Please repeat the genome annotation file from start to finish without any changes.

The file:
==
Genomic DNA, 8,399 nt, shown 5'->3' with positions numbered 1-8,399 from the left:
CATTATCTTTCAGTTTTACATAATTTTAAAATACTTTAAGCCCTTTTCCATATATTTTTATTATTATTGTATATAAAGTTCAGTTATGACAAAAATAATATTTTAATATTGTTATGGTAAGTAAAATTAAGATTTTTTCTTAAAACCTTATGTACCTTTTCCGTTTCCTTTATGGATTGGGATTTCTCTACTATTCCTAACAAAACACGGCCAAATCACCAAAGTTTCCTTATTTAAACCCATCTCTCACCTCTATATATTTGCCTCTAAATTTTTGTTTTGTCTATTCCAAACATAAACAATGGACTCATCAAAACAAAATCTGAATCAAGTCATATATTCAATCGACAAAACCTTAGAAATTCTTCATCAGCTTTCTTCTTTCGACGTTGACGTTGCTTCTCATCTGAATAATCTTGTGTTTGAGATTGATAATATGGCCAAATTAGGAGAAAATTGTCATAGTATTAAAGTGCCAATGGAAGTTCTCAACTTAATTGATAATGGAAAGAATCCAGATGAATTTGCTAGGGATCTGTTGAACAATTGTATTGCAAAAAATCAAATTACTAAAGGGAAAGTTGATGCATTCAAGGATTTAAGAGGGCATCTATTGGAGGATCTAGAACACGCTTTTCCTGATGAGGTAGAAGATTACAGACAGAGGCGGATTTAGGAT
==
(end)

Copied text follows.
Genomic DNA, 8,399 nt, shown 5'->3' with positions numbered 1-8,399 from the left:
CATTATCTTTCAGTTTTACATAATTTTAAAATACTTTAAGCCCTTTTCCATATATTTTTATTATTATTGTATATAAAGTTCAGTTATGACAAAAATAATATTTTAATATTGTTATGGTAAGTAAAATTAAGATTTTTTCTTAAAACCTTATGTACCTTTTCCGTTTCCTTTATGGATTGGGATTTCTCTACTATTCCTAACAAAACACGGCCAAATCACCAAAGTTTCCTTATTTAAACCCATCTCTCACCTCTATATATTTGCCTCTAAATTTTTGTTTTGTCTATTCCAAACATAAACAATGGACTCATCAAAACAAAATCTGAATCAAGTCATATATTCAATCGACAAAACCTTAGAAATTCTTCATCAGCTTTCTTCTTTCGACGTTGACGTTGCTTCTCATCTGAATAATCTTGTGTTTGAGATTGATAATATGGCCAAATTAGGAGAAAATTGTCATAGTATTAAAGTGCCAATGGAAGTTCTCAACTTAATTGATAATGGAAAGAATCCAGATGAATTTGCTAGGGATCTGTTGAACAATTGTATTGCAAAAAATCAAATTACTAAAGGGAAAGTTGATGCATTCAAGGATTTAAGAGGGCATCTATTGGAGGATCTAGAACACGCTTTTCCTGATGAGGTAGAAGATTACAGACAGAGGCGGATTTAGGAT